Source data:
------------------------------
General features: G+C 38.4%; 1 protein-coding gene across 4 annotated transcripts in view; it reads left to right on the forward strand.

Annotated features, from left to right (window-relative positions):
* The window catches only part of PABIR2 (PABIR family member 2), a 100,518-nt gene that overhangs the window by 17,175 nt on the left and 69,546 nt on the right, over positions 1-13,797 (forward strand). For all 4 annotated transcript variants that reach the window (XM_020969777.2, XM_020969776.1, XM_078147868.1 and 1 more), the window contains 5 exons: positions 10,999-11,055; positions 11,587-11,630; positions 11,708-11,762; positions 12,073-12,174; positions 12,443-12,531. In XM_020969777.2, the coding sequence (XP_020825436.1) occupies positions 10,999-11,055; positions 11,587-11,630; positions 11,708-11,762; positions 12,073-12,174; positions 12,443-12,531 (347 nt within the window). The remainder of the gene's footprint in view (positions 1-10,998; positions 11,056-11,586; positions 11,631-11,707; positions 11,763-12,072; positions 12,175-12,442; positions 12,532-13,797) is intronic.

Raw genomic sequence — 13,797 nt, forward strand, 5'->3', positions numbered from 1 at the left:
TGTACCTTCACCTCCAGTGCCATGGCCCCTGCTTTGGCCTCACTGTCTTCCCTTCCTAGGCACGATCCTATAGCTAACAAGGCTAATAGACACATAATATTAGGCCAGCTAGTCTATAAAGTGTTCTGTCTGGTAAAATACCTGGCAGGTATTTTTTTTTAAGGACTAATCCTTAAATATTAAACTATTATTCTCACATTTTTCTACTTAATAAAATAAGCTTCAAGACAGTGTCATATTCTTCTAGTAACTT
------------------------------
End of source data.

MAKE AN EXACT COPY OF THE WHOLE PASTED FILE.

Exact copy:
General features: G+C 38.4%; 1 protein-coding gene across 4 annotated transcripts in view; it reads left to right on the forward strand.

Annotated features, from left to right (window-relative positions):
* The window catches only part of PABIR2 (PABIR family member 2), a 100,518-nt gene that overhangs the window by 17,175 nt on the left and 69,546 nt on the right, over positions 1-13,797 (forward strand). For all 4 annotated transcript variants that reach the window (XM_020969777.2, XM_020969776.1, XM_078147868.1 and 1 more), the window contains 5 exons: positions 10,999-11,055; positions 11,587-11,630; positions 11,708-11,762; positions 12,073-12,174; positions 12,443-12,531. In XM_020969777.2, the coding sequence (XP_020825436.1) occupies positions 10,999-11,055; positions 11,587-11,630; positions 11,708-11,762; positions 12,073-12,174; positions 12,443-12,531 (347 nt within the window). The remainder of the gene's footprint in view (positions 1-10,998; positions 11,056-11,586; positions 11,631-11,707; positions 11,763-12,072; positions 12,175-12,442; positions 12,532-13,797) is intronic.

Raw genomic sequence — 13,797 nt, forward strand, 5'->3', positions numbered from 1 at the left:
TGTACCTTCACCTCCAGTGCCATGGCCCCTGCTTTGGCCTCACTGTCTTCCCTTCCTAGGCACGATCCTATAGCTAACAAGGCTAATAGACACATAATATTAGGCCAGCTAGTCTATAAAGTGTTCTGTCTGGTAAAATACCTGGCAGGTATTTTTTTTTAAGGACTAATCCTTAAATATTAAACTATTATTCTCACATTTTTCTACTTAATAAAATAAGCTTCAAGACAGTGTCATATTCTTCTAGTAACTT